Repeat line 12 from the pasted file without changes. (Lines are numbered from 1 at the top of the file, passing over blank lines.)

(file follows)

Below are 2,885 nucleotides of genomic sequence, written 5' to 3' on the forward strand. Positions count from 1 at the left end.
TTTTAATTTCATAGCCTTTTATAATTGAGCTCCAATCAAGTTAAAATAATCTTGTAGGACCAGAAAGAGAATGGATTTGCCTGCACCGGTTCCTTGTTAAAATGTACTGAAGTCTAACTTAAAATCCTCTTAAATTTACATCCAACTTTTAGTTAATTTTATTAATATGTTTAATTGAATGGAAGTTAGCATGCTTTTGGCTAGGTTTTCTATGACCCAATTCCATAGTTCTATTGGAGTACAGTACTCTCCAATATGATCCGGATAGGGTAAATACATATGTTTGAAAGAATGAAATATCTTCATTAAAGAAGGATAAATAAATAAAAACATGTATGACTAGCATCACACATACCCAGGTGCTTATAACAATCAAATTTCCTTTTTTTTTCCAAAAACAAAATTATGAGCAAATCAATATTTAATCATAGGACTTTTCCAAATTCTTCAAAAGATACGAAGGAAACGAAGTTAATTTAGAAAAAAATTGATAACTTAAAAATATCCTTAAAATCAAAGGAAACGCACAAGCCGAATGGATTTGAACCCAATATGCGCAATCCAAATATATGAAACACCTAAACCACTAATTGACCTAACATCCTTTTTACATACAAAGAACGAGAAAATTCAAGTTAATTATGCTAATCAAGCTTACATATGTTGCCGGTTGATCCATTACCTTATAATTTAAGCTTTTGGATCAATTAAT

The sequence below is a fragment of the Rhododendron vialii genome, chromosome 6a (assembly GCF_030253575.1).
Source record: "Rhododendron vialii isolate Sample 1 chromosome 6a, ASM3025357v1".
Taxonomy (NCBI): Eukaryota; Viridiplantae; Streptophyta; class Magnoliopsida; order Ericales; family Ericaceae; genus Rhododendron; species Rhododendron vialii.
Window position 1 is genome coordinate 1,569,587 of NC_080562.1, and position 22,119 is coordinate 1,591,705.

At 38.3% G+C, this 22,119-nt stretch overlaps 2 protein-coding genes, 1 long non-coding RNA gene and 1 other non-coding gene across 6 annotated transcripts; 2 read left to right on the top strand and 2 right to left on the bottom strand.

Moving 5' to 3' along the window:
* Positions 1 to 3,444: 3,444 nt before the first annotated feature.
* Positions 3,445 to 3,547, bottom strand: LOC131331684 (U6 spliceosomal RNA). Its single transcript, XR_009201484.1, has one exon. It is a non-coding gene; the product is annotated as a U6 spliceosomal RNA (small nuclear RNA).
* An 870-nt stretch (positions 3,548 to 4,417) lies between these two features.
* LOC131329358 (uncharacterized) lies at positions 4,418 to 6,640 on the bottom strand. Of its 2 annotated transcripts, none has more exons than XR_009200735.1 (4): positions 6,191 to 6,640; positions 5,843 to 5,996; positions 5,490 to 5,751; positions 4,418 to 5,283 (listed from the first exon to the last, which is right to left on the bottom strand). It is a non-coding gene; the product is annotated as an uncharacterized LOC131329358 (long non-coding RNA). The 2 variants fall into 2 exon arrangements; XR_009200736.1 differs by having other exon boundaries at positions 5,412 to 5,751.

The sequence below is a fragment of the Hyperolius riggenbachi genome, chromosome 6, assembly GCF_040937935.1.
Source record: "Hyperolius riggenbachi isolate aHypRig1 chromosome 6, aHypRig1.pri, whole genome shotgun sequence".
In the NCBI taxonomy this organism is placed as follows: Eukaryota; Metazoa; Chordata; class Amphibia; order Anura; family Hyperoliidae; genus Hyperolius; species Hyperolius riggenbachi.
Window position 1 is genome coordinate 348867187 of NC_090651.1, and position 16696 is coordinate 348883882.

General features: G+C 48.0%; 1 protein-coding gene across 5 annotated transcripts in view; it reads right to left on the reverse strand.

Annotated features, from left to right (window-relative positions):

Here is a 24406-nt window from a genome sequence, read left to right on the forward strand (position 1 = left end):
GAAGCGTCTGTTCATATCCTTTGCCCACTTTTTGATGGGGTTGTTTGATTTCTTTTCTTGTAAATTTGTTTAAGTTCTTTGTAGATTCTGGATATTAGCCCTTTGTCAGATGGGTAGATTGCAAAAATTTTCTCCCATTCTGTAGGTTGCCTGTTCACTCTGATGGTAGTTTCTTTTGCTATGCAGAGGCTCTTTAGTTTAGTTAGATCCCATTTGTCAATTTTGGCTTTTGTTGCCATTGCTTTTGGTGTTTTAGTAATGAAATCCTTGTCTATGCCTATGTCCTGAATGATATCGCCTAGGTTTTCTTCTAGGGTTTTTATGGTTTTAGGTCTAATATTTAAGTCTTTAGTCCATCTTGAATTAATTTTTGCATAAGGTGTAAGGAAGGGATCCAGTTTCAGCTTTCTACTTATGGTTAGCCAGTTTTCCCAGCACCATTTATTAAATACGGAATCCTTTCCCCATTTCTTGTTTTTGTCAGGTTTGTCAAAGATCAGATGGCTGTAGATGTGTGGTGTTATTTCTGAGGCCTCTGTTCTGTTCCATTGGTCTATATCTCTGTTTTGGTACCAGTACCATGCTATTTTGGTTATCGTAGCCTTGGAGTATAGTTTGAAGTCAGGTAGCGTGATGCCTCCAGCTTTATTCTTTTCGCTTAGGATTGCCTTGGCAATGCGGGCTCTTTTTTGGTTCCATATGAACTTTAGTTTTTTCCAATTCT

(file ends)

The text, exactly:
* LOC131329358 (uncharacterized) lies at positions 4,418 to 6,640 on the bottom strand. Of its 2 annotated transcripts, none has more exons than XR_009200735.1 (4): positions 6,191 to 6,640; positions 5,843 to 5,996; positions 5,490 to 5,751; positions 4,418 to 5,283 (listed from the first exon to the last, which is right to left on the bottom strand). It is a non-coding gene; the product is annotated as an uncharacterized LOC131329358 (long non-coding RNA). The 2 variants fall into 2 exon arrangements; XR_009200736.1 differs by having other exon boundaries at positions 5,412 to 5,751.